Dr. Anthony Fauci, the director of the National Institute of Allergy and chief medical advisor to President Joe Biden, provided a stern warning as the U.S. deals with a surge in the delta variant of the COVID-19 coronavirus.
While discussing the ongoing battle with ABC's This Week on Sunday (August 1), Dr. Fauci said he didn't think the country would be forced to go back into lockdowns similar to the beginning of the ongoing COVID-19 pandemic, but warned "things will get worse" than they currently are.
"I don't think we're gonna see lockdowns. I think we have enough of the percentage of people in the country -- not enough to crush the outbreak -- but I believe enough to not allow us to get into the situation we were in last winter. But things are going to get worse," Dr. Fauci told This Week co-host Jonathan Karl. "If you look at the acceleration of the number of cases, the seven-day average has gone up substantially. You know what we really need to do, Jon, we say it over and over again and it's the truth -- we have 100 million people in this country who are eligible to be vaccinated who are not getting vaccinated. We are seeing an outbreak of the unvaccinated."
"From the standpoint of illness, hospitalization, suffering and death, the unvaccinated are much more vulnerable because the vaccinated are protected from severe illness, for the most part, but when you look at the country as a whole. And getting us back to normal, the unvaccinated, by not being vaccinated, are allowing the propagation and the spread of the outbreak which ultimately impacts everybody," Fauci said.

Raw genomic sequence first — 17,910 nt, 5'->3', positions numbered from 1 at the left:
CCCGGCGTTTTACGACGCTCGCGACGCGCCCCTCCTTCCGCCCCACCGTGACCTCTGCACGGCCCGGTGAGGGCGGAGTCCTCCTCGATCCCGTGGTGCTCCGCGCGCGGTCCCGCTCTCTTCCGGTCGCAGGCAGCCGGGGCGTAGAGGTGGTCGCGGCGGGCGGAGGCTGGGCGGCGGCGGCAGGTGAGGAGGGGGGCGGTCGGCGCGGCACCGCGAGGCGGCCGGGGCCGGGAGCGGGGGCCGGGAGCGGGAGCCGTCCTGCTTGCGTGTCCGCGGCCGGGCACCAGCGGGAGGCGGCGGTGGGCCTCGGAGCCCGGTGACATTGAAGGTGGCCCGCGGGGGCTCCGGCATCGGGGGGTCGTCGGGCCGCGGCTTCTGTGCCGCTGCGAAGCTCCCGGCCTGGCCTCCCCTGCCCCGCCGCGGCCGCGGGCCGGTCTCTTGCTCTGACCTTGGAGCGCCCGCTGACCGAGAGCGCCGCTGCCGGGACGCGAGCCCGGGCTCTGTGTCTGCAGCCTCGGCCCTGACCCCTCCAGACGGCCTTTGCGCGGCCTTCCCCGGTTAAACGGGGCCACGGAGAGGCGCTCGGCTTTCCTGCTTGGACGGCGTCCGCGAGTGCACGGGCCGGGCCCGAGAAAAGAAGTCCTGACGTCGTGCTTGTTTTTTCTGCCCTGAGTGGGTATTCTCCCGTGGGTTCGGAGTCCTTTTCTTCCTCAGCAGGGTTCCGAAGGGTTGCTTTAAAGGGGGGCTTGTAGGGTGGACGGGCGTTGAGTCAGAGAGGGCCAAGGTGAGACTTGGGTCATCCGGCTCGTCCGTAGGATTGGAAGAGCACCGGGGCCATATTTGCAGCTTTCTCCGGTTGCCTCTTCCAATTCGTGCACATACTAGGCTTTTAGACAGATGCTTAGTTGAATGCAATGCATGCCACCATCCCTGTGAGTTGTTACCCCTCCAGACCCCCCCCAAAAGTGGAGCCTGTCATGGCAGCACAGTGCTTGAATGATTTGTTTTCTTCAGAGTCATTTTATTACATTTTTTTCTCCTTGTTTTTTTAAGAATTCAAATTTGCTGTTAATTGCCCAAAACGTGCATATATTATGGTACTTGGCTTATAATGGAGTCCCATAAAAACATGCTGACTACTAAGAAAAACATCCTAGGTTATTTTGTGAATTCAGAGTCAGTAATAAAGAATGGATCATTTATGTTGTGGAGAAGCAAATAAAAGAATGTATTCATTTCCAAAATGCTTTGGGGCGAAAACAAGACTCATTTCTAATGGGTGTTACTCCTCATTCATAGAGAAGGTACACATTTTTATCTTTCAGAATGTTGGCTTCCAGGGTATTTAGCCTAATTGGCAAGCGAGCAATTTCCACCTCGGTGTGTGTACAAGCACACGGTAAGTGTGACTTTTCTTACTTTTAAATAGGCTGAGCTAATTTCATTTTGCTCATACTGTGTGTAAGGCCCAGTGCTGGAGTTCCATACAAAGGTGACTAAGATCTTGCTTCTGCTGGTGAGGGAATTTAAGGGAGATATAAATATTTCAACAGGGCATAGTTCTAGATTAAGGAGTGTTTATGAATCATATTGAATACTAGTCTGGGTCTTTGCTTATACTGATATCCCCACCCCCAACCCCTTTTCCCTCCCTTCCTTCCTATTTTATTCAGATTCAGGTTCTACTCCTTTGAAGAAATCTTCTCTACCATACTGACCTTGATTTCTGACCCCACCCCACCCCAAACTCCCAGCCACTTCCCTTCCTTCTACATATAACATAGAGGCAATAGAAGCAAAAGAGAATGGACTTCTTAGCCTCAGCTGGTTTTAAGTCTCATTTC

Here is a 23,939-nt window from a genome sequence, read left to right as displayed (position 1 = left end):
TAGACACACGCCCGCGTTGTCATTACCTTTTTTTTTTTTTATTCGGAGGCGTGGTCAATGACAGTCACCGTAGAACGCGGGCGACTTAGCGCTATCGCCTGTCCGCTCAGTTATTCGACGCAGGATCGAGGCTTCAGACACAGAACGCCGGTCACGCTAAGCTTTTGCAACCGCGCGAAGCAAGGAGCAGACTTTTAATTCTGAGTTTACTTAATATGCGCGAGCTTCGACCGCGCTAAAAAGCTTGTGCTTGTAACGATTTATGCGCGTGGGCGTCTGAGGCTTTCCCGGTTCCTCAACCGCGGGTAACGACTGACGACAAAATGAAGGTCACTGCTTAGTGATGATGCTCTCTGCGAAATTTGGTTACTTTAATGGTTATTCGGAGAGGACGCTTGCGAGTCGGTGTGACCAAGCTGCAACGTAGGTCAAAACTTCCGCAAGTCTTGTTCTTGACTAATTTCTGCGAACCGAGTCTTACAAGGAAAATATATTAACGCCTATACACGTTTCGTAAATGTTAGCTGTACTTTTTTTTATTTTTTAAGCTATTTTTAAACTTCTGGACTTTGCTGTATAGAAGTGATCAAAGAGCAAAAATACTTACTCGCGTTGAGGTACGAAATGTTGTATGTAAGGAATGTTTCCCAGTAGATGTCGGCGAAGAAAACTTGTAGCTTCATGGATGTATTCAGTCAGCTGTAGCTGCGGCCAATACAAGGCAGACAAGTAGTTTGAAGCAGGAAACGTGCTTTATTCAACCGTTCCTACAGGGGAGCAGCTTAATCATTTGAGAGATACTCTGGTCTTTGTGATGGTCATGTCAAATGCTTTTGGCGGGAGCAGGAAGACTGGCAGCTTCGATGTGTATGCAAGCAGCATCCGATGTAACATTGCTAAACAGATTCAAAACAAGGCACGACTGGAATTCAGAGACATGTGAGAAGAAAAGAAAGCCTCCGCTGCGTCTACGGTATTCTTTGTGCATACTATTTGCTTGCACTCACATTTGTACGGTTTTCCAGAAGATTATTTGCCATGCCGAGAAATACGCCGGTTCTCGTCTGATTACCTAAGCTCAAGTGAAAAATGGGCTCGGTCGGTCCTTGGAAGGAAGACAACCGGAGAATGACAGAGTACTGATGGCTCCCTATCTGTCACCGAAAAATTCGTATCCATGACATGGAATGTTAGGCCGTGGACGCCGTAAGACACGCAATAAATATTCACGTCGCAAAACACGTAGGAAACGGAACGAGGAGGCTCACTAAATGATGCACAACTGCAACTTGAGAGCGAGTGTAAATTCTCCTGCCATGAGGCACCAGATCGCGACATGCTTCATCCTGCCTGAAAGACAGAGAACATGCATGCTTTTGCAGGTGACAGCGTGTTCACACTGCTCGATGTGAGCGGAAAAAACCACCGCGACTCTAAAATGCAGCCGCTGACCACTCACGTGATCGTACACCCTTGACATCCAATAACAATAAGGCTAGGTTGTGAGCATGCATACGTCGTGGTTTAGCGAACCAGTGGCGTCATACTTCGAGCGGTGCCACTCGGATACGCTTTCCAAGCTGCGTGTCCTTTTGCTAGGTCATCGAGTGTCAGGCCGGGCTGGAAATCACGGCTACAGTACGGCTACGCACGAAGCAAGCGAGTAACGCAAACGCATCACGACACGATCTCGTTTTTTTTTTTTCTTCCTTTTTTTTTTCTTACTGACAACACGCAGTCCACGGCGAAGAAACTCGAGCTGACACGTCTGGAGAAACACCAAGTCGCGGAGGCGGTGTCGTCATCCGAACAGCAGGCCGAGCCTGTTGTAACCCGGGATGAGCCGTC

The Centers for Disease Control and Prevention reports 34,030,494 total COVID-19 cases, which includes a seven-day average growth of 53%.
The seven-day average in total deaths reported has increased 8% at a total of 607,289, while the number of fully vaccinated individuals (161,895,045) has decreased 20%.
Hospitalizations are also up 31% during the past seven days with a total of 26,429.
On Saturday (July 31), the CDC reported 49.5% of Americans are currently fully vaccinated, which includes 57.9% of people 12 and older, representing the age group eligible for shots nationwide.
The data also reported the lowest rates of individuals who are fully vaccinated by state includes: Alabama (34%), Mississippi (35%), Arkansas (36%), Louisiana (37%), Idaho (37%) and Wyoming (37%).
The data comes amid the spread of the Delta variant, which is reported to be "highly contagious, likely to be more serve" than previous known strains of the coronavirus and that “breakthrough infections may be as transmissible as unvaccinated cases,” according to the CDC.